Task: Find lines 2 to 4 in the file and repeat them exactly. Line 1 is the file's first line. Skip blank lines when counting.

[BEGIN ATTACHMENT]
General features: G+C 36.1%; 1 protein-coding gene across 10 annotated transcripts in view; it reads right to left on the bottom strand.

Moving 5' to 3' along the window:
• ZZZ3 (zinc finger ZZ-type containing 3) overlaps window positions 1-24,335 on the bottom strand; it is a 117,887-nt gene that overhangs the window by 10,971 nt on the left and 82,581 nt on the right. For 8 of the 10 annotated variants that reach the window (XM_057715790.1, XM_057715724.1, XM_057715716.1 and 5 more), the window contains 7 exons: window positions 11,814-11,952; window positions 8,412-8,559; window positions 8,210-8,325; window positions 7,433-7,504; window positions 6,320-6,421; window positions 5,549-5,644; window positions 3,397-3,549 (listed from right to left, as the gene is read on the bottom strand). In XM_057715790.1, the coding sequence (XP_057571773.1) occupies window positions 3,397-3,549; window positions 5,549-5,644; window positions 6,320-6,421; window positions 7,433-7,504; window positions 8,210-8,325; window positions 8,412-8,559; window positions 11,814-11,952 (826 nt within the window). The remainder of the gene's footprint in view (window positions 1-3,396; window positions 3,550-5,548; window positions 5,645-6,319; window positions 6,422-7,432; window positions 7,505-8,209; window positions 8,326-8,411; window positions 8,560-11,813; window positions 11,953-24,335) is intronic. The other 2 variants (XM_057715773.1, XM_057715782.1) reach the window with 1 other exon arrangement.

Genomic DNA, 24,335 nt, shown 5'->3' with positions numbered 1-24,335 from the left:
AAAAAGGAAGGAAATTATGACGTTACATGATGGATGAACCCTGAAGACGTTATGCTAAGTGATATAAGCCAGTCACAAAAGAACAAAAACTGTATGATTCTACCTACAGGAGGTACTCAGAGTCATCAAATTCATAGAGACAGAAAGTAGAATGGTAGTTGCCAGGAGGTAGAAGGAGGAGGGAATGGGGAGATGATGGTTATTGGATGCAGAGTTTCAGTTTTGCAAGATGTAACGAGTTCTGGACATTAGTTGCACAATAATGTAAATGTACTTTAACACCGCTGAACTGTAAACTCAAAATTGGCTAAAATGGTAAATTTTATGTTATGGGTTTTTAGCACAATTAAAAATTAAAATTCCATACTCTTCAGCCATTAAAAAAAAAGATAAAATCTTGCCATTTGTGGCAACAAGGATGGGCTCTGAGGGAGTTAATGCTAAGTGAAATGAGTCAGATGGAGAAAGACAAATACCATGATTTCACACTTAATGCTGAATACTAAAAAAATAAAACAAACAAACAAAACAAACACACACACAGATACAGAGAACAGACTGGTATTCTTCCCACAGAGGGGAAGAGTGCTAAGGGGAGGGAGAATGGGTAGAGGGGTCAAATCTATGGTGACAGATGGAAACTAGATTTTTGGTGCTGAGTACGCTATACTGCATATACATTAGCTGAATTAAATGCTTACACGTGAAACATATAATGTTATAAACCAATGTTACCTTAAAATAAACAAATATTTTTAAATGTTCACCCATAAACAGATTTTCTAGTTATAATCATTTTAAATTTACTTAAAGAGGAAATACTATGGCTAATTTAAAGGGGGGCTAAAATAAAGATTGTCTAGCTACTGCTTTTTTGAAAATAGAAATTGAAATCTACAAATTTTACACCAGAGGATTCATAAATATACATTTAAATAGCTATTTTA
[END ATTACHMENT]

Moving 5' to 3' along the window:
• ZZZ3 (zinc finger ZZ-type containing 3) overlaps window positions 1-24,335 on the bottom strand; it is a 117,887-nt gene that overhangs the window by 10,971 nt on the left and 82,581 nt on the right. For 8 of the 10 annotated variants that reach the window (XM_057715790.1, XM_057715724.1, XM_057715716.1 and 5 more), the window contains 7 exons: window positions 11,814-11,952; window positions 8,412-8,559; window positions 8,210-8,325; window positions 7,433-7,504; window positions 6,320-6,421; window positions 5,549-5,644; window positions 3,397-3,549 (listed from right to left, as the gene is read on the bottom strand). In XM_057715790.1, the coding sequence (XP_057571773.1) occupies window positions 3,397-3,549; window positions 5,549-5,644; window positions 6,320-6,421; window positions 7,433-7,504; window positions 8,210-8,325; window positions 8,412-8,559; window positions 11,814-11,952 (826 nt within the window). The remainder of the gene's footprint in view (window positions 1-3,396; window positions 3,550-5,548; window positions 5,645-6,319; window positions 6,422-7,432; window positions 7,505-8,209; window positions 8,326-8,411; window positions 8,560-11,813; window positions 11,953-24,335) is intronic. The other 2 variants (XM_057715773.1, XM_057715782.1) reach the window with 1 other exon arrangement.

Genomic DNA, 24,335 nt, shown 5'->3' with positions numbered 1-24,335 from the left: